Cross-section images

David Gobbi dgobbi at
Mon Aug 30 16:41:56 EDT 1999

Hi Ron,

The default OutputExtent is made large enough to fit the
entire input extent after transformation.  The details
are in the ExecuteInformation method of the cxx file.
Often, this is not what you want, and you will have to set
the OutputExtent yourself.  To know what you should
set the OutputExtent to, you need to know exactly what
the Spacing, Origin, and Extent mean from a VTK standpoint.  

The TextureReslice.tcl example deals with this issue.
(personally, I find the example more
readable ;)

Here is a snippet of a previous email I wrote on the topic:


First you have to ensure that you are reading the image properly.  The
volume an N*M*S block of voxels contained within the bounds
(xmin xmax ymin ymax zmin zmax).  The bounds will have some sort of units
attached to them, e.g. in medical images millimetres are used.

An example:  you have some raw data for a 256x256x93 image volume,
and the size of each voxel is exactly 0.81 mm in x,y and 1.2 in z.
Furthermore, the centre of the lower-left-rear voxel of the image
lies at coordinates (-100 mm,-100 mm,-50 mm).  Then, when you
read the image, you specify

% vtkImageReader reader
% reader SetFileName "file"
% reader SetDataExtent 0 255 0 255 0 92
% reader SetDataSpacing 0.81 0.81 1.2
% reader SetDataOrigin -100.0 -100.0 -50.0

So, what are the bounds of this image, i.e. what extent of x,y,z space
does it cover?  You can get this information using

% reader UpdateInformation
% reader GetBounds
> -100.0 106.55 -100.0 106.55 -50.0 60.4 

Or you can calculate the bounds yourself, e.g. the x bounds are
(DataOrigin[0] + DataExtent[0]*DataSpacing[0],
 DataOrigin[0] + DataExtent[1]*DataSpacing[0])
== (-100.0 +   0*0.81,
    -100.0 + 255*0.81)

If you ever use the imaging pipeline, engrave the following
equations into your skull:

x = i*spacing[0] + origin[0]
y = j*spacing[1] + origin[1]
z = k*spacing[2] + origin[2]

and conversely,

i = (x - origin[0])/spacing[0]
j = (y - origin[1])/spacing[1]
k = (z - origin[2])/spacing[2]

Apply these equations to go between 'Bounds' (i.e. coordinate limits)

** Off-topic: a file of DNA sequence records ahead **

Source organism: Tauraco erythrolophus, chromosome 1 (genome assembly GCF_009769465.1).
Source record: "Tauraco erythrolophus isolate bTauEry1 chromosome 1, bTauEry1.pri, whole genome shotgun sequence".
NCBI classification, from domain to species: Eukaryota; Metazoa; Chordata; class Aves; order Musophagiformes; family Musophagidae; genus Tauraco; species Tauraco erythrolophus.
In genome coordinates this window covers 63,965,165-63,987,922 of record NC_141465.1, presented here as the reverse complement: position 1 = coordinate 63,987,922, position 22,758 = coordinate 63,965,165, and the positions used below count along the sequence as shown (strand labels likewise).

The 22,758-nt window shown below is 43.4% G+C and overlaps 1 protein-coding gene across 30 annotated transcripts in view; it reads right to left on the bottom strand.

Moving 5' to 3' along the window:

and 'Extent' (i.e. index limits).


Hopefully this will help.

 - David

--David Gobbi, MSc                    dgobbi at
  Advanced Imaging Research Group
  Robarts Research Institute, University of Western Ontario

On Mon, 30 Aug 1999, Ron Inbar wrote:

> Hi David!
> Just after mailing the original message, I came across your vtkImageReslice
> in the man pages.  I saw that it can do what I need, but I had trouble
> figuring out exactly how it works.  Namely, I didn't understand how it
> determines its OutputExtent.  I connected it to a 512x512x35 volume and got
> an output extent of (0 430 0 430 0 270) Could you please explain?  I'd be
> most grateful.
> Regards,
> Ron
> ----- Original Message -----
> From: David Gobbi <dgobbi at>
> To: Ron Inbar <rinbar at>
> Cc: VTK Mailing List <vtkusers at>
> Sent: Monday, August 30, 1999 20:14
> Subject: Re: Cross-section images
> > Hi Ron,
> >
> > The vtkImageReslice class in the contrib directory does what you want.
> > There is a new example in the nightlies which should provide a
> > good starting point:  vtk/contrib/examplesTcl/TextureReslice.tcl (thanks
> > to Kenneth Wang for converting it from python to tcl, and Bill Lorenson
> > for quality control).
> >
> > The example extracts an oblique slice from a volume and texture maps
> > it back into the scene; a vtkTransform defines which slice to extract.
> > The original TestReslice.tcl example is still kicking around, too.
> >
> >  - David
> >

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